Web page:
It’s been getting all kinds of hype for about 2 years now, and David Fincher’s film adaptation is on its way, so it was high time I read Gone Girl by Gillian Flynn.
The book follows a couple – Amy and Nick – upon Amy’s disappearance from their home under suspicious circumstances.
This was about all I knew of the story, and all I’ll reveal here. One minor confusing factor I’d heard was that the audiobook is narrated by male and female voices. The chapters flip back-and-forth between Nick’s first person narratives and Amy’s diary entries. This has been once of my favourite plot structure since I read About A Boy aged 13 – so it was already off to a great start
Gillian Flynn writes with verve, and plenty of nods to a clever reader. Much of it is there to flatter us, really. References to noir – check; grammar winks – check; the double-whammy of a married pair of writers – check. But hey, I love that shit.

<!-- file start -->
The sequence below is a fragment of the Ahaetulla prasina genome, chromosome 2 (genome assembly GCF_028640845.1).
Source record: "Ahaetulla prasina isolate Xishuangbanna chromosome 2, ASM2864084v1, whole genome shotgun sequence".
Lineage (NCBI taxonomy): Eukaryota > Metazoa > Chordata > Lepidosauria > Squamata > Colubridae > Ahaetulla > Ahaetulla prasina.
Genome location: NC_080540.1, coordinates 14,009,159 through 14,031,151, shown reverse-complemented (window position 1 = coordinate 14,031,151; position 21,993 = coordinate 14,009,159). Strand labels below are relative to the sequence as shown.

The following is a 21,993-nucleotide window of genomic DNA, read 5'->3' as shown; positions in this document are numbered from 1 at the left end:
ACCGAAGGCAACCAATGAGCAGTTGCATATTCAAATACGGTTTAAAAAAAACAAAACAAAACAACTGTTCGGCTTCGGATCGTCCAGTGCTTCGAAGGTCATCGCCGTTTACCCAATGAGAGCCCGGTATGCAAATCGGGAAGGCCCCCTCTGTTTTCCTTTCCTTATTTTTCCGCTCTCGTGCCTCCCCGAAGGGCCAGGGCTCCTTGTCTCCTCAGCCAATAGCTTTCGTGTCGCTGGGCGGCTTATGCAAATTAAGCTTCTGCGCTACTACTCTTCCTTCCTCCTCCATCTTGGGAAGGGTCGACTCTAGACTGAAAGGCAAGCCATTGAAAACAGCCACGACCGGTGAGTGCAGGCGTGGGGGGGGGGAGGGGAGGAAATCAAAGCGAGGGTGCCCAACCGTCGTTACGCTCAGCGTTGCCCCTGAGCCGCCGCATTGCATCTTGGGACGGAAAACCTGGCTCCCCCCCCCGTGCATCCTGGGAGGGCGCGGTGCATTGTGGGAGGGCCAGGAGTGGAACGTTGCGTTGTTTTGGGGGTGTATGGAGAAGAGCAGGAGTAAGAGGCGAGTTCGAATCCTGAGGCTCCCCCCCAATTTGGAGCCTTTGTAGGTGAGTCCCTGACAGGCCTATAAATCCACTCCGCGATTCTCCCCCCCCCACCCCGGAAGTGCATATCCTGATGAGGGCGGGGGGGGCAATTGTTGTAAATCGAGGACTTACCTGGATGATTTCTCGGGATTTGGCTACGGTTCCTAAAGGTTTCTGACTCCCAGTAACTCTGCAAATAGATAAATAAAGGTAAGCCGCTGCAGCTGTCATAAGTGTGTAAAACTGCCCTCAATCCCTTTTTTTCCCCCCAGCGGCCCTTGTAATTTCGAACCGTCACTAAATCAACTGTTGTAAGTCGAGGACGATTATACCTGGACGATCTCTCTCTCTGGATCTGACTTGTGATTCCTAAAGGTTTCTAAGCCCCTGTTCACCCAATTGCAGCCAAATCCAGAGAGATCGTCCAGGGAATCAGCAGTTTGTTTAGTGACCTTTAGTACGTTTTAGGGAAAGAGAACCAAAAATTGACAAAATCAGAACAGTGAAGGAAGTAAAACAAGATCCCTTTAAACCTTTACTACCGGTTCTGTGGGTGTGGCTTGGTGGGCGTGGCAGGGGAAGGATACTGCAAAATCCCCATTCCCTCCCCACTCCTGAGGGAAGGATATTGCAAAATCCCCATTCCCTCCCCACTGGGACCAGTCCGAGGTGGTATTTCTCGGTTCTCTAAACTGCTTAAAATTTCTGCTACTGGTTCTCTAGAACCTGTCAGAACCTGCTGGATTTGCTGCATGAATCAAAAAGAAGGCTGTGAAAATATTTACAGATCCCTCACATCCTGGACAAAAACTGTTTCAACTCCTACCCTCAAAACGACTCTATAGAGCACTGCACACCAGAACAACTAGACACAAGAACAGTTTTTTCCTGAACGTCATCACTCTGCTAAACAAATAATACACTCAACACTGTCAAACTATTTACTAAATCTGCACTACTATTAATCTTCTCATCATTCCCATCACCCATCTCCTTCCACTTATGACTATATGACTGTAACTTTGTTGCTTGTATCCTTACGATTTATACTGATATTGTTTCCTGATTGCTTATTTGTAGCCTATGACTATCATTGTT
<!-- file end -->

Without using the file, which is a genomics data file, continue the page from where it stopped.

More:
Flynn knows her characters well – and one must with the intricate level of detail in this plot. It’s a mystery and a character study rolled into one, with plenty of twists and reveals to keep one engaged and guessing. Like George RR Martin, she masterfully flips our like and dislike of particular characters. Better, even, as she transitions villains into sweethearts in a matter of pages.
Though I’m not a big reader of crime, at times it flaunts the genre at its most indulgent – often to frankly silly effect. These will be the kinds that Fincher will likely work out, unless he’s going for something altogether more richly ridiculous than his usual fare.
Despite its occasional wanderings into the absurd, Flynn’s delicate thread of marital animosity and voices of hatred and glee are expertly sickening, and one passage about the myth of the “Cool Girl” is one of the best things I’ve recently read.
Ultimately, Gone Girl is a quick and thrilling read, a cut above. Perfect for summer if you haven’t picked it up yet.